The MBT (Masai Barefoot Technology) concept can be found in Sketchers round bottomed sneakers as well as Adidas KB-8 (designed for Kobe Bryant). These shoes mimic the feeling of barefoot running which involves more of a rolling through the arch present in barefoot runners. Although the rounded bottoms may lead to decreased injury and increased efficiency, there is no evidence to show that these shoes will reduce cellulite and increase muscle tone in your butt which is one of the selling points of some models of these type shoes!
Huge numbers of traditional sneakers are constantly being tweaked and redesigned to absorb and displace the impact forces from three times a body’s weight for each foot strike, and combining various levels of stabilization or neutral arch support with various amounts of cushioning and varying technology for providing the cushioning (Asics gel; Nike air, Saucony grid-matrix).
What should individual runners do to solve the dilemma for themselves?
Should you continue to run in sneakers with advanced technology that may actually be doing you more harm than good? Should you switch to one of the newer designs and hedge your bets against injury or reduced performance? Should you just forget about sneakers altogether and allow your foot to adapt to running barefoot?
The answer lies in personal experimentation and self awareness. If you are a runner without any injuries, then I suggest leaving well enough alone and continuing the sneaker technology you have been using. However, if you are satisfied but interested in possibly getting faster, then read on.
If you have recurrent injuries, you may be a candidate for experimenting with a newer design. The studies are showing that the newer designs do appear to result in more ergonomic efficiency and therefore result in less energy expenditure for the same effort level (this is where the make you faster comes into play!) As to whether the newer designs actually result in less injury rates, is yet to be demonstrated. We need years of study to see if this pattern evolves, but for most of us as individuals, we can’t wait for that to happen and we will want to make a decision now. Personal experimentation is the way to go.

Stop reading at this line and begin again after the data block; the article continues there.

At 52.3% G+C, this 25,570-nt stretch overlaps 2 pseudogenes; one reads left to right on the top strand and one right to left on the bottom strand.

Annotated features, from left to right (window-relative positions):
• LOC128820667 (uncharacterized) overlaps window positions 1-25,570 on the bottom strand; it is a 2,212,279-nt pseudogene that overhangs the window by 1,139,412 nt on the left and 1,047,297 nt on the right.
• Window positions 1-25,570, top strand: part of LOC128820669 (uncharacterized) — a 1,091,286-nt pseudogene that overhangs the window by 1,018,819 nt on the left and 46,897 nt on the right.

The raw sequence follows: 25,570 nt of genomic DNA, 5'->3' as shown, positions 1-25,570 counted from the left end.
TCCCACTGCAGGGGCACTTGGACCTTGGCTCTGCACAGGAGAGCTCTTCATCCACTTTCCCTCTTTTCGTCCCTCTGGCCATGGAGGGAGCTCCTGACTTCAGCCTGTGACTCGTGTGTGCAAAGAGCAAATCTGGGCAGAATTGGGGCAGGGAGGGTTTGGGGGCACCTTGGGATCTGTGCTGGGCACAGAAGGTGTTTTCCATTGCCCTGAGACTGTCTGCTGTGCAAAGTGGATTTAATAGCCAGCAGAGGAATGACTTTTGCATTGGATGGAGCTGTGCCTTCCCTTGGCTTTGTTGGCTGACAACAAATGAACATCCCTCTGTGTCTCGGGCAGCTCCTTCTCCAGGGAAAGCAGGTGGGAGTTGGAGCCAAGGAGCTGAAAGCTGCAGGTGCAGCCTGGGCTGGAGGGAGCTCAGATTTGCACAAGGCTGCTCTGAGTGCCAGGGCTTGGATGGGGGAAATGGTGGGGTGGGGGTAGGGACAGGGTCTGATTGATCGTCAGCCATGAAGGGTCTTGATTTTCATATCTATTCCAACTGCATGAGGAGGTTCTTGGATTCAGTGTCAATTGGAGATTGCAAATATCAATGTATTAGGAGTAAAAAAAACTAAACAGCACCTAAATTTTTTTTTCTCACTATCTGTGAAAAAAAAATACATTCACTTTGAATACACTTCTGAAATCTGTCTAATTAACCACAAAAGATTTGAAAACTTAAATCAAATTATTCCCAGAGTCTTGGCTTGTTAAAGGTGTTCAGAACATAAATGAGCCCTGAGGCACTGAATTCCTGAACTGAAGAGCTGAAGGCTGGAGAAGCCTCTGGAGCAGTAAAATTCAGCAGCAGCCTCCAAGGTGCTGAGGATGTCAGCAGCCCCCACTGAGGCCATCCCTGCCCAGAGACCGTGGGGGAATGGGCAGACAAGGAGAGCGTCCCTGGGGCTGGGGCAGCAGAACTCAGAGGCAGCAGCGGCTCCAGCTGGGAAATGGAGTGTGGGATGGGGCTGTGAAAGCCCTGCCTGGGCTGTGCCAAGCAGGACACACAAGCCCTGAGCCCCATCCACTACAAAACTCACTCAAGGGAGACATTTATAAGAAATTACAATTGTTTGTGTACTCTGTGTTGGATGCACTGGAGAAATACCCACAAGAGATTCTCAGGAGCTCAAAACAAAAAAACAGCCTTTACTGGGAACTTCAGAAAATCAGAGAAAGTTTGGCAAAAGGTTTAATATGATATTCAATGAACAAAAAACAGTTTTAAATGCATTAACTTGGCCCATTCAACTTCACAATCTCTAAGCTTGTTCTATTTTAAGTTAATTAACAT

Here is one final note on the controversy. In the past 10 years, there has been a renaissance in running technique. Where heel striking and long strides involving the foot reaching forward beyond the body was once the advice of running coaches, now techniques like Chi Running and POSE running are replacing that thinking. These running methods involve retraining running so that each landing takes place directly under your body, and landing is on the mid-foot with a long, torso and a pawing of the ground as if you are pulling it behind you as you run.
With a retraining of technique towards mid-foot landing and maintaining neutral alignment from the foot through to the top of the head, a reduction of injury, an increase in running efficiency, and an increase in pace may result less from the shoes on your feet and more from natural body mechanics and your own body awareness!
Ultimately it will be a personal experiment, but now you are armed with an increased knowledge of the underlying mechanics so you can be a savvy sneaker consumer and an awesome runner!
Judy Torel is a USAT coach, personal trainer, nutrition consultant and psychotherapist. Her office is located in Planet Fitness, Loudonville. She can be reached at 469.0815 or email@example.com.